Since we had only just moved country before I attended BP19 in Bologna, I spent the few short days preceding my trip to Sheffield unpacking seemingly endless numbers of boxes. The timing was not great, but I had already booked conference tickets and hotels well in advance…
Five days after my return from Bologna, I travelled to the ITI Conference, held in the amazing Cutler’s Hall in Sheffield. This year’s topic: “Forging the Future of the Profession.”
It is hardly surprising that one of the recurring themes of the event turned out to be machine translation (MT), one of the industry’s prevalent trends. Experts from different areas of expertise approached the subject from different angles – from the technical and the linguistic angle as well as from a business point of view (meaning: will translators be replaced by machines soon?).
One of the early presentations on the first day of the conference tackled the question: does neural machine translation actually live up to the hype? Clever advertising and various press releases tend to suggest that MT engines are capable of producing translation quality that is more or less on par with that of a human. Reality, however, looks somewhat different: depending on subject of the text, length of the sentence and other factors, quality varies widely (and the texts don’t always work as texts since the machine only concentrates on single sentences at a time).
Another question brought up was whether interpreters would be able to survive in am MT world? The clear-cut answer? Yes! Voice translation tends to be especially difficult since speech recognition technologies add another layer of complexity to the task.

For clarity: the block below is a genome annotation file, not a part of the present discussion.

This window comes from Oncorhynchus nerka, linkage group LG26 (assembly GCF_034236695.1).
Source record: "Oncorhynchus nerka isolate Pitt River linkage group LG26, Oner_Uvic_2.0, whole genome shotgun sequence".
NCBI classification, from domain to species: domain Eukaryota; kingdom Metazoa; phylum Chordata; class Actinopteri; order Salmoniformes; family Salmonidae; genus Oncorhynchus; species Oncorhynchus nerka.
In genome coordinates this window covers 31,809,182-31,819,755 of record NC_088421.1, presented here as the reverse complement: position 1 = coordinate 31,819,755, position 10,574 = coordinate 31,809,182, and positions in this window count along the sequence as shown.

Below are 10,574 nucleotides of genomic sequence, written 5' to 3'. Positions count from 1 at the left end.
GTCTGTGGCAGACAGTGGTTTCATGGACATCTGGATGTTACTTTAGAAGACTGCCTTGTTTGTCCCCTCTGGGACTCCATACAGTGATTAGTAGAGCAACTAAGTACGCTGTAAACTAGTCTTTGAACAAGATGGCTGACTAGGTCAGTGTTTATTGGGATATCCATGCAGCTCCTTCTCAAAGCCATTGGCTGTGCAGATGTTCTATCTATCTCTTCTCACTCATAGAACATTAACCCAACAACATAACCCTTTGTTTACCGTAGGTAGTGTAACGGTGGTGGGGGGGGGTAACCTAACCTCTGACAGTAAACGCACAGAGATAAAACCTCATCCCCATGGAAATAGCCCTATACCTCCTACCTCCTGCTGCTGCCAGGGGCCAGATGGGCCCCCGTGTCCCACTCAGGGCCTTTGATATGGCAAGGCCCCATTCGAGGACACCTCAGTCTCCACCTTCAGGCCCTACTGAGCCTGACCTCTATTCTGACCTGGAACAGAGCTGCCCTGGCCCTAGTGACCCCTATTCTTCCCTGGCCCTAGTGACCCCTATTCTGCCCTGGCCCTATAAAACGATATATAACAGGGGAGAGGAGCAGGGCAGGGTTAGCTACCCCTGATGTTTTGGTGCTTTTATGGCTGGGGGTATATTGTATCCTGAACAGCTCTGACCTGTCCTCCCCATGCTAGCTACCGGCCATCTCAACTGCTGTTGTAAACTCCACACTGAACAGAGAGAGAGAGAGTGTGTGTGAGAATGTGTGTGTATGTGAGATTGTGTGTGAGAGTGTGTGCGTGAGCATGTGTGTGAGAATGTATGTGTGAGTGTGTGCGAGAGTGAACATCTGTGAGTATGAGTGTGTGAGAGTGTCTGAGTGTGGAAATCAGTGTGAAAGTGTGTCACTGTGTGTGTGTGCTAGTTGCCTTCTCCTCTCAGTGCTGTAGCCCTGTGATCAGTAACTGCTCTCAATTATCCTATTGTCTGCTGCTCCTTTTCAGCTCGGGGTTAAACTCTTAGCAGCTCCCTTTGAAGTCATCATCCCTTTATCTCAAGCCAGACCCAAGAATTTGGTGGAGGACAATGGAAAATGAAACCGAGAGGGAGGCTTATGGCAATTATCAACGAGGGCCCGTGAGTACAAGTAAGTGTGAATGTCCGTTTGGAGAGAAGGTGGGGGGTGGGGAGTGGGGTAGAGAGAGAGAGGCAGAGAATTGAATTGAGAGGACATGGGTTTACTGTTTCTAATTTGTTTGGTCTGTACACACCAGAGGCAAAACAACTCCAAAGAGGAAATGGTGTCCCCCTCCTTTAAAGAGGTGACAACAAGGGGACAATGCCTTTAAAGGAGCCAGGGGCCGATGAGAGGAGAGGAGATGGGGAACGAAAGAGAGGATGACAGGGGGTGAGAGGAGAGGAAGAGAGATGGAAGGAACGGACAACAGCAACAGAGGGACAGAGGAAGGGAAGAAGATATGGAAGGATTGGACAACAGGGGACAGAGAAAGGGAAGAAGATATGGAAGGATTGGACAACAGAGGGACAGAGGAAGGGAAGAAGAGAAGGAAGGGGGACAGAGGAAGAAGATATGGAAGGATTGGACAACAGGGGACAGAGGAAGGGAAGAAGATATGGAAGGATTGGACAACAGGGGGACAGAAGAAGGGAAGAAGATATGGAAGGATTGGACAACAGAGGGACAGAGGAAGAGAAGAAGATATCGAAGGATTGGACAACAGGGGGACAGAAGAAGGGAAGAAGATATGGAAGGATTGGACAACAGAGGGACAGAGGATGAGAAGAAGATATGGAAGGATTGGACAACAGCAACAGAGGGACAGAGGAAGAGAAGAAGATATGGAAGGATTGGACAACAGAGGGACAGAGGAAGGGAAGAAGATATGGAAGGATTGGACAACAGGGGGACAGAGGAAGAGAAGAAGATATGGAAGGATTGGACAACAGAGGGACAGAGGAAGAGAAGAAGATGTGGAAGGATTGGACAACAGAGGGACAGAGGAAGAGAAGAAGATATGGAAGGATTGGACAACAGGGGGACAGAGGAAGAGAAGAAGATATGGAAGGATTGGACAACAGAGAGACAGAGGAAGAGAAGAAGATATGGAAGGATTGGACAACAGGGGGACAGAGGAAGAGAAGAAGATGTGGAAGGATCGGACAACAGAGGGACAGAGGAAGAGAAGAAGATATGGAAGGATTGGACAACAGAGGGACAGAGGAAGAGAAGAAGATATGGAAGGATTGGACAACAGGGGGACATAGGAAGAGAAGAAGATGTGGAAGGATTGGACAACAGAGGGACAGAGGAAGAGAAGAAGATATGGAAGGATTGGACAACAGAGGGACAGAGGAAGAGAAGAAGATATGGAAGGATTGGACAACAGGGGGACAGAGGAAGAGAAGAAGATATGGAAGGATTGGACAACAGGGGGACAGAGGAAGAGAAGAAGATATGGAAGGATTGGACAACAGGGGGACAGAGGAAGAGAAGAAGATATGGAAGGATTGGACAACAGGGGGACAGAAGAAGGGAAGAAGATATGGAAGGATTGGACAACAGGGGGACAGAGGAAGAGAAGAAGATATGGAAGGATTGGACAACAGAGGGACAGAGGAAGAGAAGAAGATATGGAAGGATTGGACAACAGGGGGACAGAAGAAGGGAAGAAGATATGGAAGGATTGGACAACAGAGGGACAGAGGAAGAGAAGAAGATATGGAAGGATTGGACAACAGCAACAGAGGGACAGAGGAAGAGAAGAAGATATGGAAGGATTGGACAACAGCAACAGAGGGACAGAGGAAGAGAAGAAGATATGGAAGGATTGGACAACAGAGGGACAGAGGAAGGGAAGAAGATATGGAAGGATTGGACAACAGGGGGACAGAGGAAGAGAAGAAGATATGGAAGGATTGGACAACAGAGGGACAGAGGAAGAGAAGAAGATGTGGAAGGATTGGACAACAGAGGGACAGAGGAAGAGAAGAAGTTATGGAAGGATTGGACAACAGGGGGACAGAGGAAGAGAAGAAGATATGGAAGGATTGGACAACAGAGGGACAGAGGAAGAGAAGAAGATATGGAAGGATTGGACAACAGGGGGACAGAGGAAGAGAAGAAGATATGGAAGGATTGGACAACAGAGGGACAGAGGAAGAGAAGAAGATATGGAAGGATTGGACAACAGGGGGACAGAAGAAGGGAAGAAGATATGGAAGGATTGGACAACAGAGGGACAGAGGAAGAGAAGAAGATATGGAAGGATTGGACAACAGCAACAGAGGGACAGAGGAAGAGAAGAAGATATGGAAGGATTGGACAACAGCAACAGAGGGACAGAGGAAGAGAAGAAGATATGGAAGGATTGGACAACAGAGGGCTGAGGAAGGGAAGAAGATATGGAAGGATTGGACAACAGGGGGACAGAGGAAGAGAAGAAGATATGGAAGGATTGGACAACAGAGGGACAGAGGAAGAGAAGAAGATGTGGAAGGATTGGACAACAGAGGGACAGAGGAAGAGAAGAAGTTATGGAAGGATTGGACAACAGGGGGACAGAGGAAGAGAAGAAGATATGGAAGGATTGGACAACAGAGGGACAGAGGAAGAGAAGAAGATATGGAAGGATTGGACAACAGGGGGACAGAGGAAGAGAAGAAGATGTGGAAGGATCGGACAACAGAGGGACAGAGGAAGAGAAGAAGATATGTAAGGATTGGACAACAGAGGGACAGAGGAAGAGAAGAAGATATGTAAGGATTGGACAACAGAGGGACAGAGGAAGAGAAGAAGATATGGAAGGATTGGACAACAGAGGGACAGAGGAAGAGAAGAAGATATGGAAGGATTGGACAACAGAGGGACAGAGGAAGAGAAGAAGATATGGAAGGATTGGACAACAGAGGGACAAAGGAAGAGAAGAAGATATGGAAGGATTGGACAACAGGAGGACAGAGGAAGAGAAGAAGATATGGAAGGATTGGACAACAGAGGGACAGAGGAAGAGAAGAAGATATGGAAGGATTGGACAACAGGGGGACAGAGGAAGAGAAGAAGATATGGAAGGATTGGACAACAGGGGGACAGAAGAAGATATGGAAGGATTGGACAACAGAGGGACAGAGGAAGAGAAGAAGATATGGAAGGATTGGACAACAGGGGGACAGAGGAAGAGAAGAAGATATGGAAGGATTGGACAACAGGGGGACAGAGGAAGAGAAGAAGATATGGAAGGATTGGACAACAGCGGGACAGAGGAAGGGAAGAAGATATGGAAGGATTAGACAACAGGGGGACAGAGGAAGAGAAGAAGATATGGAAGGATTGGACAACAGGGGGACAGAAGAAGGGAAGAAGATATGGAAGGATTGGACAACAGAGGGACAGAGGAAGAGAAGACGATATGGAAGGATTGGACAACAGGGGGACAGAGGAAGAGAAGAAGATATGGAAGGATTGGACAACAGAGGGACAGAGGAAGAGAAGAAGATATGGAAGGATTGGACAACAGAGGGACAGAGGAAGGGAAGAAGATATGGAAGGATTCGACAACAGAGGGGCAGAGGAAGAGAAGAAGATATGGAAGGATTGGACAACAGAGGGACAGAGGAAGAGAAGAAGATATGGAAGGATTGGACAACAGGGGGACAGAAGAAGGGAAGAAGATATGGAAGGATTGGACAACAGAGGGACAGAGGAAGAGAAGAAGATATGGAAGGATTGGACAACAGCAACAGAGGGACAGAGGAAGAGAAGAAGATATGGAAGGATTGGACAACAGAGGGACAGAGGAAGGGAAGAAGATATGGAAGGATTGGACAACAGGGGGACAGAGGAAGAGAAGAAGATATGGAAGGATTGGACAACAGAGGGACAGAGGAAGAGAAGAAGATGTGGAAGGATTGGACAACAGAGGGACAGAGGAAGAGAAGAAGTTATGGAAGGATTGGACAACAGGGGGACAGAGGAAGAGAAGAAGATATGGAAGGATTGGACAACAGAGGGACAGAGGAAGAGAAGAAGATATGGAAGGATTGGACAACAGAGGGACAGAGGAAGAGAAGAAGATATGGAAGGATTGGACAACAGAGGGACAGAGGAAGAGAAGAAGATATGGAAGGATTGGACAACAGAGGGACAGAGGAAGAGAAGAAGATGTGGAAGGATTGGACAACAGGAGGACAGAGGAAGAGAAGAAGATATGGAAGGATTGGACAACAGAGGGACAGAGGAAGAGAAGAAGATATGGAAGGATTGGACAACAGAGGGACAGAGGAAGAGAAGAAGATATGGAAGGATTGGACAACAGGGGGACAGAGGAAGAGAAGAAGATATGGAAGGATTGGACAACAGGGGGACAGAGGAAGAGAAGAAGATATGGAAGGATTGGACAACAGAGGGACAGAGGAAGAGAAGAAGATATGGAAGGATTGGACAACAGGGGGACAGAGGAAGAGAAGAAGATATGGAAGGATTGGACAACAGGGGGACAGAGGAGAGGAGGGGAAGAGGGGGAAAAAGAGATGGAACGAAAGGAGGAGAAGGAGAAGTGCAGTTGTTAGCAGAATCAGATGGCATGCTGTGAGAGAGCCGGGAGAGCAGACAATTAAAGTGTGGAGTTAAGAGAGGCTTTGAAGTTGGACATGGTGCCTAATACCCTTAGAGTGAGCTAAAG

But what is the translator’s influence on machine translation engines? A more technical talk delved into the differences between statistical (“old” tech) and neural (all the rage) machine translation and enlightened us to a few interesting facts. Research shows that, although neural MT produces results that sound a lot better, the productivity gain compared to statistical MT is not significant.
One might also wonder: how will the use of MT affect our language and its development? When machine-translated texts are edited by translators, changes are kept to a minimum to reduce effort. These changes are then fed back into the system to train it for the next text – a process in which creativity and varied input are somewhat stifled.
MT was of course not the only topic of the conference. Other talks did, for example, address stress management for interpreters and useful tips regarding presentation skills.
After two days, packed with talks, social events and lots of networking, it was time to pack my bags again and travel back to Germany (where a few packed boxes were still waiting for me). Time to digest the varied input, develop new ideas and follow up with new connections!